A rock and a hard place
When the parliament meets today, treasury benches will have a lot to answer; there is a huge gap between the Pakistani and Saudi positions regarding the ongoing role of Pakistan in Yemen crisis—positions vary between meek denial by Pakistan and total embrace by Saudi Arabia. After some fireworks, government will be able to accrue a near unanimous and vaguely worded resolution.
Apparently Pakistan is likely to follow a two track policy: an articulated track—compatible with public aspirations; and a pragmatic track—matching the Realpolitik. Articulated track would be: Pakistan won’t participate in the Saudi-led military offensive in Yemen but will help Saudi Arabia defend its own territory if necessary. And practical track could be to participate in military operations under Saudi flag. At least two of Pakistan’s military services—air force and army are poised to take part is such contingency centered operations.
Pakistan shall continue striving for a balance between: obliging Saudi Arabia, its long-term partner; and placating Iran which actively supports the rebels that Saudis are struggling to defeat in Yemen. Saudi Arabia has asked Pakistan to join the coalition, militarily, and support its efforts against the Houthi rebels in Yemen. A plan to help secure the Saudi-Yemen border is being worked out. “At this time, there is no threat to Saudi territorial integrity,” said Khawaja Asif, the Pakistani defense minister.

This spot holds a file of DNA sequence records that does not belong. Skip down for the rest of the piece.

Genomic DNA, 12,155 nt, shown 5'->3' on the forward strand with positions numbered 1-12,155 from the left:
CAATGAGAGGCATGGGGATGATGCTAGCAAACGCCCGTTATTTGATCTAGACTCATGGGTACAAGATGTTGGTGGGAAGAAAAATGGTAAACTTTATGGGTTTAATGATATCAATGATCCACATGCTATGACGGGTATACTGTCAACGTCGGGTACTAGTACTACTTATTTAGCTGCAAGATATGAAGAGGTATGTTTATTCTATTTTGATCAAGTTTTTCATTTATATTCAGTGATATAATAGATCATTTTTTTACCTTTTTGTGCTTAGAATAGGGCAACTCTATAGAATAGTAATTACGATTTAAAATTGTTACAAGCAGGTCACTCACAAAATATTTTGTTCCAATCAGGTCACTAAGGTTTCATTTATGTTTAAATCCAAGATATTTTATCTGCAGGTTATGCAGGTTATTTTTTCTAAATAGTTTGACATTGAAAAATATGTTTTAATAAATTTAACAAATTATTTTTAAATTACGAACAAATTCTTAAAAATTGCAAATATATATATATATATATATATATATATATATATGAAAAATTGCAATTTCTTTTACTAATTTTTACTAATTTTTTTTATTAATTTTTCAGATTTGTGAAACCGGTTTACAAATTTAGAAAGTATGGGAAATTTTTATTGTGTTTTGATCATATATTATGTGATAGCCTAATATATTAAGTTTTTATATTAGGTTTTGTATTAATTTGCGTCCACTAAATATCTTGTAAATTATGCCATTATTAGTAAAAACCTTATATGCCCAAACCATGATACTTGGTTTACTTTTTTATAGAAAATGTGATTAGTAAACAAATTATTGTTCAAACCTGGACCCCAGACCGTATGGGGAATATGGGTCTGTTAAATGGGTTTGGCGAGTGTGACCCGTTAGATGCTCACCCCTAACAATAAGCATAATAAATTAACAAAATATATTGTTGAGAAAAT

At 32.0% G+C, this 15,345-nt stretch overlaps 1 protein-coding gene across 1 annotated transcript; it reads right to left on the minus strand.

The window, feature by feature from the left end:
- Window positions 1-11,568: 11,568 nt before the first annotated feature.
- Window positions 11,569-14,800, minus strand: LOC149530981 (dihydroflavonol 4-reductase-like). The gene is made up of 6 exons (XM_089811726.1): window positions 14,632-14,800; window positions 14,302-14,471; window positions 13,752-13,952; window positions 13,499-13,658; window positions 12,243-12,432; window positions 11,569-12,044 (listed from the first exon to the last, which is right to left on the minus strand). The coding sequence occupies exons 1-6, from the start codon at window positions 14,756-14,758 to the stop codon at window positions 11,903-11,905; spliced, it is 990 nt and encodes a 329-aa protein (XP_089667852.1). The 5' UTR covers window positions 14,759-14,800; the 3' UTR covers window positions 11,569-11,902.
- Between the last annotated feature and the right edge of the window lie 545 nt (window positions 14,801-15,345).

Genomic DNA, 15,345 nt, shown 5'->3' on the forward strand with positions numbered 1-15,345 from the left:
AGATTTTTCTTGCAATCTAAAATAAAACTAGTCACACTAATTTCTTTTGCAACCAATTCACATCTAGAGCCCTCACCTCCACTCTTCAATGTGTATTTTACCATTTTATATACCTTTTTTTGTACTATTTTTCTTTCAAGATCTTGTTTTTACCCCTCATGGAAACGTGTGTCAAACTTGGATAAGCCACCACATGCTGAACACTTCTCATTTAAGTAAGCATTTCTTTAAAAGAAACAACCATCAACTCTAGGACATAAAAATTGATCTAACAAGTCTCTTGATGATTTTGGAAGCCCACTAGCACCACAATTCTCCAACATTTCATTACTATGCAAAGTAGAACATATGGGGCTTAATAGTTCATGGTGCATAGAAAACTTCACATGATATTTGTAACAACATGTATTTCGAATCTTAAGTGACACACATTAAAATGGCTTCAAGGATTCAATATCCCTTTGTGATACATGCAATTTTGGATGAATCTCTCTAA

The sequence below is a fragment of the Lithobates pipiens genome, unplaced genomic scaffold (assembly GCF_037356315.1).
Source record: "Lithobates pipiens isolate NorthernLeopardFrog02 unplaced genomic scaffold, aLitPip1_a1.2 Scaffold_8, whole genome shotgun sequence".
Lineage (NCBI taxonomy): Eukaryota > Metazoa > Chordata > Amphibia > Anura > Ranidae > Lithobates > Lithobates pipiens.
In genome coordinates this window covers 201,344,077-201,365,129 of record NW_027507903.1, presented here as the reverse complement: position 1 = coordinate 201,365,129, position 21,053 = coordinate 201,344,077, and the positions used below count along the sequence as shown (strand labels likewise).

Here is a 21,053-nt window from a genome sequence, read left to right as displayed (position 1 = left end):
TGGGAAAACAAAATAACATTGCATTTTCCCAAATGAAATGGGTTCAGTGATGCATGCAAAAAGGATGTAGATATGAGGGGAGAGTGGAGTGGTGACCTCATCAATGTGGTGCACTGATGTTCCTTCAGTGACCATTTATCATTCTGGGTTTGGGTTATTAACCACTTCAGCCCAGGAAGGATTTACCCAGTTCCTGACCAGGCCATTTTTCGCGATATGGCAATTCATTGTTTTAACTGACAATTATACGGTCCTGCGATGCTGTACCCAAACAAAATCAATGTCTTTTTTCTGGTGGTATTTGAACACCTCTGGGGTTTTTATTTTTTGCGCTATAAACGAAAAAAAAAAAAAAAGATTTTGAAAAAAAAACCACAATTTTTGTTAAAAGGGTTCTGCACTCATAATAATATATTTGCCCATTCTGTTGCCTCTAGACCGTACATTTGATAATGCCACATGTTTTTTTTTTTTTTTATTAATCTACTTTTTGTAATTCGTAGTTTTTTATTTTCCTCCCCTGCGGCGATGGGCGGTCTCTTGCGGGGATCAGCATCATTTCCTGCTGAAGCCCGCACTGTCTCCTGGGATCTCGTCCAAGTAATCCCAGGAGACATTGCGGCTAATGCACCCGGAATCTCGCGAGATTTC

It will be difficult for Pakistan to deliver an unequivocal ‘no’ to the Saudis, and say ‘yes’ without annoying Iranians. It indeed poses a serious decision making dilemma. To be exact, the decision has already been taken, albeit post haste; and now it’s only a matter of performing good salesmanship towards Iran and the people of Pakistan. Saudi Arabia and Pakistan have long been close friends and military partners, and on earlier such occasions, Pakistan did provide substantial military support to Saudi Arabia. But at this point in time, Pakistan can ill afford to anger Iran by outrightly entering the war in Yemen. Costs for direct involvement are greater for Pakistan than for any other coalition partner. If Iran begins to perceive Pakistan as an active adversary, it may cause a couple of irritants and ferment few troubles, but would eventually live with the situation. Iran’s Foreign Minister Mohammad Javed Zarif is expected to arrive in Pakistan on April 08, for consultations on the Yemen crisis.
In the context of force availability, as of now, about one third of Pakistan’s active-duty troops are deployed in the country’s combat zones along Afghan borders. On the Line of Control, Modi has mellowed down after IHK elections; from now on a ‘cool’ LoC suits him better. Therefore, from a national security perspective, a potent contingent can be spared for Saudi Arabia without any negative shade on their own security.
The Prime Minister is back from Turkey after consultations, he should have made stopovers in Tehran and Riyadh. The solution to the conflict lies in broader political understanding between Saudi Arabia and Iran. Such understanding may not be forthcoming as both are riding a high tide. Iran feels that the end to its isolation is just around the corner as nuclear talks are likely to lead to a final agreement by June 30, that would later lead to the lifting of nuclear related sanctions. And under the new King, Saudi Arabia has embarked on an assertive trajectory; indeed both are following proflies of over reach. Apparently, overrun by the war fatigue, America has outsourced the Yemen conflict to Saudi Arabia, which is now trying to emulate the American silhouette in strategy and style; forgetting that this style and strategy has hardly won any war during recent conflicts; although it has brought tremendous destruction in a number of countries in Saudi Arabia’s neighbourhood.